This Week in Mobile

Posted February 10th 2016



According to research from the National Retail Federation, consumers shopping for gifts are increasingly making those purchases on mobile devices, and Valentine’s Day purchases are expected to follow the same trend.

  • Of the 7,293 consumers surveyed, 54.8% were planning on making a purchase to celebrate Valentine’s Day, with spending averaging $147
  • 17.3% will make the purchase on their tablets, up from 13.7% last year
  • 20.3% will make the purchase on their smartphone, up from 17.7% last year
  • Female consumers are making the biggest leap: 162% said they will buy gifts on their smartphones, up from 10.2% in 2015



1. The U.S. government might use your smart devices–from baby monitors to fitness trackers–to spy on you. U.S. Director of National Intelligence James Clapper testified that “intelligence services might use the IoT for identification, surveillance, monitoring, location tracking, and targeting for recruitment, or to gain access to networks or user credentials.”

2. Ready to move beyond cardboard? Google is. The search giant is said to be launching a new VR headset made of solid plastic and featuring improved sensors and lenses.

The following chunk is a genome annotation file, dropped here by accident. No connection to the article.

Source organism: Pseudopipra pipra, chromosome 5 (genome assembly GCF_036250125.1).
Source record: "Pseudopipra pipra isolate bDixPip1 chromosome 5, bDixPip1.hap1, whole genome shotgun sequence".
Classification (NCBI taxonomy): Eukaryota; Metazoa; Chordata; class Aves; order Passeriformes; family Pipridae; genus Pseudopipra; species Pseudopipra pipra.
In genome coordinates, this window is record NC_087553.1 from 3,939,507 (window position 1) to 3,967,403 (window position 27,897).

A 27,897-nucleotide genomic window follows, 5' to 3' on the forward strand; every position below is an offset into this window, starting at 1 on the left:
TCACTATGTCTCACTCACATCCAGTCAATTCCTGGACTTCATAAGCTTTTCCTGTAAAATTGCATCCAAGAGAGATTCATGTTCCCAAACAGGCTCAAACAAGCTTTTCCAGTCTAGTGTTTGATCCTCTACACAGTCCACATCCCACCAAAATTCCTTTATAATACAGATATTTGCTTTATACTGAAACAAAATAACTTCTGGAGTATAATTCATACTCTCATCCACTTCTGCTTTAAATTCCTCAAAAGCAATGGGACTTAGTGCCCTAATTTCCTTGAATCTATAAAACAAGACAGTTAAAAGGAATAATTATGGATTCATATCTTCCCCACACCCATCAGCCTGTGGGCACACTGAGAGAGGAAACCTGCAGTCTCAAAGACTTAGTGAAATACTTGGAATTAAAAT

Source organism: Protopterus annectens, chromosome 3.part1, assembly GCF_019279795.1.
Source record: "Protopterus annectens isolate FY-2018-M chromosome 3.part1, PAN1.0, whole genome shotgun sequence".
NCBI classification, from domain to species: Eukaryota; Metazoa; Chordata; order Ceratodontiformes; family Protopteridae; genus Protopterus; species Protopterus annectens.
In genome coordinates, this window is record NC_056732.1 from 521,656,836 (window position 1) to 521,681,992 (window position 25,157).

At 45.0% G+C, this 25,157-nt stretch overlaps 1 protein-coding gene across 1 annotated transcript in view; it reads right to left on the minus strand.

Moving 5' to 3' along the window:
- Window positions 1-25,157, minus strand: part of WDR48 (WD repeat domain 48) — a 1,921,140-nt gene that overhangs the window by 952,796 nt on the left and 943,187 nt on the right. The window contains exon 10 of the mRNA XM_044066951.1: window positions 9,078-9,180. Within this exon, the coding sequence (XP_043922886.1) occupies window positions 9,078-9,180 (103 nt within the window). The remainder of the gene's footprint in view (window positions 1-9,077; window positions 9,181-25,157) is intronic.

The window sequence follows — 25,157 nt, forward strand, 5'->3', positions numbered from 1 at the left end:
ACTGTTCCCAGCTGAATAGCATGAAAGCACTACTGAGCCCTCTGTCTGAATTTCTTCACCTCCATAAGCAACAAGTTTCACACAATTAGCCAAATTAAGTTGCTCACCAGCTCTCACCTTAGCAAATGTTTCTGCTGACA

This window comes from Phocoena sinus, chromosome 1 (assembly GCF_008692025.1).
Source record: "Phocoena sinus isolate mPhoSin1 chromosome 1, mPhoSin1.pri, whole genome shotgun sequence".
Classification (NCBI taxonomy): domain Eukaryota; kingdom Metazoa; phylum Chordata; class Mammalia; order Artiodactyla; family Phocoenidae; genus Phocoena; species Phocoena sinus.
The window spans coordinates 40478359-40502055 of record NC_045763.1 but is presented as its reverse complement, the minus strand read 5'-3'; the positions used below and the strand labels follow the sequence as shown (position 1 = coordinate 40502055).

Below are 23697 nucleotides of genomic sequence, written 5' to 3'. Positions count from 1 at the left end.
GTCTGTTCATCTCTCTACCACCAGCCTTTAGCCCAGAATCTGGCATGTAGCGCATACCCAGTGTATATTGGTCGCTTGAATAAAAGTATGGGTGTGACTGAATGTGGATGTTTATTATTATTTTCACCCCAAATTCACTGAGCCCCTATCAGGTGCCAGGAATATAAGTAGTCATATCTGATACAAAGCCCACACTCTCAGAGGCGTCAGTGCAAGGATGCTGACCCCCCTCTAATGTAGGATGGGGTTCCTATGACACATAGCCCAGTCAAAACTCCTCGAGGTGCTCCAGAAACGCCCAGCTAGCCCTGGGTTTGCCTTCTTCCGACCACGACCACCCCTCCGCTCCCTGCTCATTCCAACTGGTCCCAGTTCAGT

3. Instagram is rolling out a feature that will let users switch between accounts. The feature had long topped users’ wish lists for improvements to the popular app.

4. Tired of worrying about your phone’s battery life? It looks like UK-based Intelligent Energy is in the process of refining its fuel cell technology for commercial smartphone integration.

5. In the age where stadiums and music venues have become targets for terrorist acts, ticket vendors have increasingly turned to mobile solutions to ensure safer events. The future of ticket sales will be one in which it’s more difficult to purchase an anonymous ticket because tickets will be tied to mobile device IDs.





For anyone who knows the pain of having to look for a public notary, you may be interested in the new Notarize app that released a week ago. Notarize users can get documents legally notarized conveniently from the iPhone. Notarize simplifies the notarization process by allowing users to upload their own documents over email, cloud services like Dropbox, or any app that supports iOS document sharing. Each document notarization costs $25, and both public and private institutions will accept documents notarized out-of-state.

This iOS-only app will save you a trip to a notary, and it’s legal in all 50 states as well as the District of Columbia. You may still want to remain fully clothed, though, even if you’re in your home while using Notarize, as the app essentially sets up a video chat with an authorized notary so you can get your paperwork — whatever it is — notarized.

Notarize is available for free in the App Store and is compatible with iPhones on iOS 8 and higher.



Mobile World Congress February 22-25, 2016 | Barcelona, Spain

Connected Cars March 15, 2016 | Detroit, MI, USA


Contributed by Tathagata Samanta and Tracy O’Neil